I think that as with any new situation there will be ‘first wave’ solutions, and then there will be improvements further down the line. Where you have high occupancy buildings and challenges with lift queues that’s going to be very difficult to solve with social distancing, especially in busy areas of major cities. It may be that remote working will play a bigger role from now on. In fact, some companies have realised for the first time it’s actually more productive and cost-efficient to have some staff working from home.


Discovering smart ways to re-purpose temporary solutions – and unlocking budgets

Our approach has been to look for ways that customers might be able to re-purpose these temporary measures to give value in the future. For example, where we’ve been deploying thermal imaging in reception areas, we’ve shown how the same cameras can be re-deployed in comms and plant rooms to monitor server-racks, or air conditioning, etc. These are quite often requirements that should have been addressed before, but security is often a siloed function, meaning other department heads are often not familiar with the benefits thermal cameras can offer. So, we are explaining how this technology is really good at alerting to the overheating of components that is often the precursor to a complete equipment or system failure, resulting in expensive repair services and call out fees. So, now is a good opportunity to get buy-in from other departments, and to get budgets released, which is exactly what we’re doing for many large London-based buildings.

At the same time, most of our sales activity has moved to video conferencing.  And with new technologies, such as video analytics that can be deployed to address occupancy density, we need to demonstrate these capabilities virtually – and not just show how they can address immediate challenges but how they can deliver operational efficiency and valuable intelligence in the future. So it’s really important for manufacturers to have up to date marketing and sales support assets, and in particularly videos showing examples of technology working on sites similar to the potential customer’s. Particularly when it comes to new applications that use AI and deep learning, it’s those materials that are helping us close deals.


Overcoming the Chinese challenge

Like any independent systems integrators we work with a range of manufacturers and software vendors and specify the right mix of technologies to meet customer requirements. A couple of years back more projects were undoubtedly won based merely on price, but now customers are more likely to evaluate lifecycle costs, reliability, and cybersecurity measures.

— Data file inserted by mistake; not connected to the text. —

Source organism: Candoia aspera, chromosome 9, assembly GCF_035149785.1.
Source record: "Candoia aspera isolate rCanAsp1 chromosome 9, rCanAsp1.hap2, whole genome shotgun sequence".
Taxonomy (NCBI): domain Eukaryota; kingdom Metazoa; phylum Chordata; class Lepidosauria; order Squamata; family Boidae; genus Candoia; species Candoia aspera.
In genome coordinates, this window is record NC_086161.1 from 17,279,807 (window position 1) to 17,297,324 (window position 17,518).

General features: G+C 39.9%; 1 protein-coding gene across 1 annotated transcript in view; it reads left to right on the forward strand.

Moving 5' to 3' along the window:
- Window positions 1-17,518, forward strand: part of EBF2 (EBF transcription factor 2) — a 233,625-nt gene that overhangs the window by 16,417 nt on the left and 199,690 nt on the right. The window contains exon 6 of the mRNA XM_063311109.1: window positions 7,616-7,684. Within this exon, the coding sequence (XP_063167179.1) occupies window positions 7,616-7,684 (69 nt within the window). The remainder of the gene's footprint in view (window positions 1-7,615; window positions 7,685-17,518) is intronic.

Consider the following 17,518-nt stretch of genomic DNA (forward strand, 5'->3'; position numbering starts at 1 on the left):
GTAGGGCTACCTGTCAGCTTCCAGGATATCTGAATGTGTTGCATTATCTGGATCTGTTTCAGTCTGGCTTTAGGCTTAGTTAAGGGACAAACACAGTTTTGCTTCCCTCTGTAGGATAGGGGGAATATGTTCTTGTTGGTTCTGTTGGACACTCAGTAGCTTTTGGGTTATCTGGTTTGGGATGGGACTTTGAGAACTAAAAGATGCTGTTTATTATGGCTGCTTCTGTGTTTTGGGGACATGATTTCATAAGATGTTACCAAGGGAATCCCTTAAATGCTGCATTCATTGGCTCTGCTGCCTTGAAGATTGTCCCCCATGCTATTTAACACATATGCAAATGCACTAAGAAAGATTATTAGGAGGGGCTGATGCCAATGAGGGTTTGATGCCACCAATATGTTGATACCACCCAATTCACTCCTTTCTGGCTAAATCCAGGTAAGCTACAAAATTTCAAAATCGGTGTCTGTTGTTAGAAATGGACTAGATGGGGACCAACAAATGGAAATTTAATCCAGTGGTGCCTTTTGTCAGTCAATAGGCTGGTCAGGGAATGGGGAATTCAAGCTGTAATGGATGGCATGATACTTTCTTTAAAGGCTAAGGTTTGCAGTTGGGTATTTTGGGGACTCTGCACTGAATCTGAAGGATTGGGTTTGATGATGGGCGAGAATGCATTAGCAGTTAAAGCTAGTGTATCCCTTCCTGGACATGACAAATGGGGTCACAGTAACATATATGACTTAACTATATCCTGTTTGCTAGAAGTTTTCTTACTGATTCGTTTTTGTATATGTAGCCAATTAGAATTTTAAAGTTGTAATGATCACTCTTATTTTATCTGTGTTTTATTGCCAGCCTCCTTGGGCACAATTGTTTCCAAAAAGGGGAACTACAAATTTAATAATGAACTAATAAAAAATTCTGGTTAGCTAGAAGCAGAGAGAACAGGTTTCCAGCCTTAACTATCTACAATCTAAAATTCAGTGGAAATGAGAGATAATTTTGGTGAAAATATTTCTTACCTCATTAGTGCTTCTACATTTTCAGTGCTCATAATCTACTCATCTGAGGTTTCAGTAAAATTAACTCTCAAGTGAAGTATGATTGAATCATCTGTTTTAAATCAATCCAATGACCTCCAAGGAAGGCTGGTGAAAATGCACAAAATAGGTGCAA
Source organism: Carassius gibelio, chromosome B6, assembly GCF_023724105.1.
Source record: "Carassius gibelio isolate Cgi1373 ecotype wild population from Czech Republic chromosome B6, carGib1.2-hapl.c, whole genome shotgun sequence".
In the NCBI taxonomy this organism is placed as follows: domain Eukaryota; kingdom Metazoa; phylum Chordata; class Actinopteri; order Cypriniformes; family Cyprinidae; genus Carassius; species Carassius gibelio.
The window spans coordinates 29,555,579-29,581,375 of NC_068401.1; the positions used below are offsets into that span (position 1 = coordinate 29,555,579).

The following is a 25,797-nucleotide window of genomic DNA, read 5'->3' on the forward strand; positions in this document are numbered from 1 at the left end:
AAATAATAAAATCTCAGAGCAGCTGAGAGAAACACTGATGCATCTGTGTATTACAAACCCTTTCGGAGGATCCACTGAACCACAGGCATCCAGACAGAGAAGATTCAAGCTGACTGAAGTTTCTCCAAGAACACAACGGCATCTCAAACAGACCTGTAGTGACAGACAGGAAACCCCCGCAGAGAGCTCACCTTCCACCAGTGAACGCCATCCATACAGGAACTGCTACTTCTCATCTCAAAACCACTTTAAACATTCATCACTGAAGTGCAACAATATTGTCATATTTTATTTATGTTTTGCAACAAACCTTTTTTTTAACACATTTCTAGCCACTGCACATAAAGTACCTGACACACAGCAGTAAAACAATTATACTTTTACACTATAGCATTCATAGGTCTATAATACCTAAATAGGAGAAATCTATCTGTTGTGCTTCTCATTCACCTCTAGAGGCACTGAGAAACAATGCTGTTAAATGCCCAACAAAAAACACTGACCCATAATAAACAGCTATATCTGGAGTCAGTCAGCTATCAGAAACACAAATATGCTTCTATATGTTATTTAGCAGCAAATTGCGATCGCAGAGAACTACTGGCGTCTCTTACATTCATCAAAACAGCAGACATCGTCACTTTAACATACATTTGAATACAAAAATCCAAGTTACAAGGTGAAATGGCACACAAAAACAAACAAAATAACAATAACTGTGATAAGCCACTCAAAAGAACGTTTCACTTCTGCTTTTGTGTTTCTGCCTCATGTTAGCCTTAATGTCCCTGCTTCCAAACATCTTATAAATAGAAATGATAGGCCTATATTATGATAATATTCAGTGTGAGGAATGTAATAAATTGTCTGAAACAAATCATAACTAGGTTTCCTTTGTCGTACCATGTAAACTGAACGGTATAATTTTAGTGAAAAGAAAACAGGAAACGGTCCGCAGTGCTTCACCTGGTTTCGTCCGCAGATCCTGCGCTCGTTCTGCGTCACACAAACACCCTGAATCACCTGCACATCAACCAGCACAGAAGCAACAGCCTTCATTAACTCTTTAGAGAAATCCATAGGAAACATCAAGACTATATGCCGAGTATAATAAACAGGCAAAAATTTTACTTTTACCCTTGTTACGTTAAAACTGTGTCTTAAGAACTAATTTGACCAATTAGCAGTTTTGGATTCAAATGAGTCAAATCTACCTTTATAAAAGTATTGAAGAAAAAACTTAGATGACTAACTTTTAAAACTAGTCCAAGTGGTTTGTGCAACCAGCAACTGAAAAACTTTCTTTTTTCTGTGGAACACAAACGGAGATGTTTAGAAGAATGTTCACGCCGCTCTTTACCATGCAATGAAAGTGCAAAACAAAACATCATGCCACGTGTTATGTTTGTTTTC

Today, we no longer offer Chinese surveillance products because of cybersecurity concerns and a conflict with the US National Defense Authorization Act (NDAA) that bans Chinese surveillance from federal government bodies.  We work with several US-headquartered customers and while the ban doesn’t outlaw deployment in the private sector, it has affected the buying decisions of these multi-nationals as well as organisations in the UK.

We realised the impact early on, and I believe has held us in high regard with many existing and new customers. So, where it makes sense and fits the technical specification, customers are choosing end-to-end IDIS solutions, which also benefits ISD Tech because it keeps our total cost of service low. It’s more efficient when we’re not working with multiple vendors for cameras, software, and analytics and not being diverted to a distributor.  


IDIS is always the top choice for long term support

We love the fact that IDIS is approachable when it comes to adapting their systems, for example, making it easy for us to integrate with different access control and intercom systems. They respond very quickly, not just in-country but through their head office in South Korea too. This speed has helped us to closes several deals. IDIS is very agile compared with some of the other bigger manufacturers who have much slower processes.

When we have new projects, we can demonstrate to end-users that we have a strong relationship with the manufacturer. We can take them to IDIS’s offices and demo suite, and we regularly show them around reference sites so they can see the video tech in action. And that proves IDIS is interested and willing to support end-users, not just before and during the sale but with after-sales service and ongoing tech support too. This helps potential customers to be confident that IDIS will  be involved throughout the lifecycle of their system. And that’s quite unique in this industry, and a different model to ‘box shifting’ through major distributors.

There’s also a real benefit to us in understanding the product road map. I think that’s another reason why we’re optimistic at ISD Tech – we know what’s coming down the line later this year, particularly with regards to some of deep learning applications that we are introducing to our customers now.